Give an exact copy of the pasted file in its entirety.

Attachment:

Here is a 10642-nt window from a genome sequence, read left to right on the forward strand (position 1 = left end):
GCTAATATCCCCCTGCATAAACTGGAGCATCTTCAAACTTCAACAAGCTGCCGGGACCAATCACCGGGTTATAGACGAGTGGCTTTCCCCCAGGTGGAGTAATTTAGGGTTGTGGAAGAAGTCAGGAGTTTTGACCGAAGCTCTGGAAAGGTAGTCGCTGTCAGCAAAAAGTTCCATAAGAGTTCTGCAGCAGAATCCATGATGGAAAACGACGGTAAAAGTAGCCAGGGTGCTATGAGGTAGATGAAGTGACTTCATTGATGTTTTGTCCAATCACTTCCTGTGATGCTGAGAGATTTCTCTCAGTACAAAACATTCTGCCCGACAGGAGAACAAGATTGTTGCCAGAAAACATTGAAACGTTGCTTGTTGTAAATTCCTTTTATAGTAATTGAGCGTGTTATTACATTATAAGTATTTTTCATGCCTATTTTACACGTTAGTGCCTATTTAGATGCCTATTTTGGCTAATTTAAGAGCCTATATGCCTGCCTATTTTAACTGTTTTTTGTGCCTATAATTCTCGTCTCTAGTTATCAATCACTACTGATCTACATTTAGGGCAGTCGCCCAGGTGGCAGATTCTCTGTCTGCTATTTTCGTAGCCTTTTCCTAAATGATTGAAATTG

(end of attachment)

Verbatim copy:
Here is a 10642-nt window from a genome sequence, read left to right on the forward strand (position 1 = left end):
GCTAATATCCCCCTGCATAAACTGGAGCATCTTCAAACTTCAACAAGCTGCCGGGACCAATCACCGGGTTATAGACGAGTGGCTTTCCCCCAGGTGGAGTAATTTAGGGTTGTGGAAGAAGTCAGGAGTTTTGACCGAAGCTCTGGAAAGGTAGTCGCTGTCAGCAAAAAGTTCCATAAGAGTTCTGCAGCAGAATCCATGATGGAAAACGACGGTAAAAGTAGCCAGGGTGCTATGAGGTAGATGAAGTGACTTCATTGATGTTTTGTCCAATCACTTCCTGTGATGCTGAGAGATTTCTCTCAGTACAAAACATTCTGCCCGACAGGAGAACAAGATTGTTGCCAGAAAACATTGAAACGTTGCTTGTTGTAAATTCCTTTTATAGTAATTGAGCGTGTTATTACATTATAAGTATTTTTCATGCCTATTTTACACGTTAGTGCCTATTTAGATGCCTATTTTGGCTAATTTAAGAGCCTATATGCCTGCCTATTTTAACTGTTTTTTGTGCCTATAATTCTCGTCTCTAGTTATCAATCACTACTGATCTACATTTAGGGCAGTCGCCCAGGTGGCAGATTCTCTGTCTGCTATTTTCGTAGCCTTTTCCTAAATGATTGAAATTG